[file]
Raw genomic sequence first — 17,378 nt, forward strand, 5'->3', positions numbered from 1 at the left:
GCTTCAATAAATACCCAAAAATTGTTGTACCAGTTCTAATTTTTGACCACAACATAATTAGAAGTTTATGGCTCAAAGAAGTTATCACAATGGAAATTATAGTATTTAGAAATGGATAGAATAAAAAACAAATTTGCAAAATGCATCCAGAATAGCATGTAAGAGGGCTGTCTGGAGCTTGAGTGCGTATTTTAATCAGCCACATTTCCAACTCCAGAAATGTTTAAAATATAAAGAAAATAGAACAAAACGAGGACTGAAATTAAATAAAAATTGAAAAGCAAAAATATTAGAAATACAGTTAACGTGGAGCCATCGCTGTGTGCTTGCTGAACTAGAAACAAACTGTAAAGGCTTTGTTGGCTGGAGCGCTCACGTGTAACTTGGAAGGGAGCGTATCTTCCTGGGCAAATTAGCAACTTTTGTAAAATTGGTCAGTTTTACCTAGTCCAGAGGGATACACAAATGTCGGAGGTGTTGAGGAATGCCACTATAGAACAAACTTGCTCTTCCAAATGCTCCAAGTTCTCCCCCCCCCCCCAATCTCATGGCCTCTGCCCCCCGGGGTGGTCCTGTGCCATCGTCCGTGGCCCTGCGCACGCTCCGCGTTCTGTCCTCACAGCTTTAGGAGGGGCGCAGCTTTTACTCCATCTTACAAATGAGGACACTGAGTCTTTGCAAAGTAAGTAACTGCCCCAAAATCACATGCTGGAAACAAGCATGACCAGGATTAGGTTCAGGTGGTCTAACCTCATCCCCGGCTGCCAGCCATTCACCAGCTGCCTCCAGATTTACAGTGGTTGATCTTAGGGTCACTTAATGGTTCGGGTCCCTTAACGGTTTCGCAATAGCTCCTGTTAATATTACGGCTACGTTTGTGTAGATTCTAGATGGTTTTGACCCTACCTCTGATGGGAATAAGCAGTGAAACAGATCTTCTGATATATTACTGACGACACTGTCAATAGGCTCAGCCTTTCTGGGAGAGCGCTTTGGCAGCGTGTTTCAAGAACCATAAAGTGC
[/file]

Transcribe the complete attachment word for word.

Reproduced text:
Raw genomic sequence first — 17,378 nt, forward strand, 5'->3', positions numbered from 1 at the left:
GCTTCAATAAATACCCAAAAATTGTTGTACCAGTTCTAATTTTTGACCACAACATAATTAGAAGTTTATGGCTCAAAGAAGTTATCACAATGGAAATTATAGTATTTAGAAATGGATAGAATAAAAAACAAATTTGCAAAATGCATCCAGAATAGCATGTAAGAGGGCTGTCTGGAGCTTGAGTGCGTATTTTAATCAGCCACATTTCCAACTCCAGAAATGTTTAAAATATAAAGAAAATAGAACAAAACGAGGACTGAAATTAAATAAAAATTGAAAAGCAAAAATATTAGAAATACAGTTAACGTGGAGCCATCGCTGTGTGCTTGCTGAACTAGAAACAAACTGTAAAGGCTTTGTTGGCTGGAGCGCTCACGTGTAACTTGGAAGGGAGCGTATCTTCCTGGGCAAATTAGCAACTTTTGTAAAATTGGTCAGTTTTACCTAGTCCAGAGGGATACACAAATGTCGGAGGTGTTGAGGAATGCCACTATAGAACAAACTTGCTCTTCCAAATGCTCCAAGTTCTCCCCCCCCCCCCAATCTCATGGCCTCTGCCCCCCGGGGTGGTCCTGTGCCATCGTCCGTGGCCCTGCGCACGCTCCGCGTTCTGTCCTCACAGCTTTAGGAGGGGCGCAGCTTTTACTCCATCTTACAAATGAGGACACTGAGTCTTTGCAAAGTAAGTAACTGCCCCAAAATCACATGCTGGAAACAAGCATGACCAGGATTAGGTTCAGGTGGTCTAACCTCATCCCCGGCTGCCAGCCATTCACCAGCTGCCTCCAGATTTACAGTGGTTGATCTTAGGGTCACTTAATGGTTCGGGTCCCTTAACGGTTTCGCAATAGCTCCTGTTAATATTACGGCTACGTTTGTGTAGATTCTAGATGGTTTTGACCCTACCTCTGATGGGAATAAGCAGTGAAACAGATCTTCTGATATATTACTGACGACACTGTCAATAGGCTCAGCCTTTCTGGGAGAGCGCTTTGGCAGCGTGTTTCAAGAACCATAAAGTGC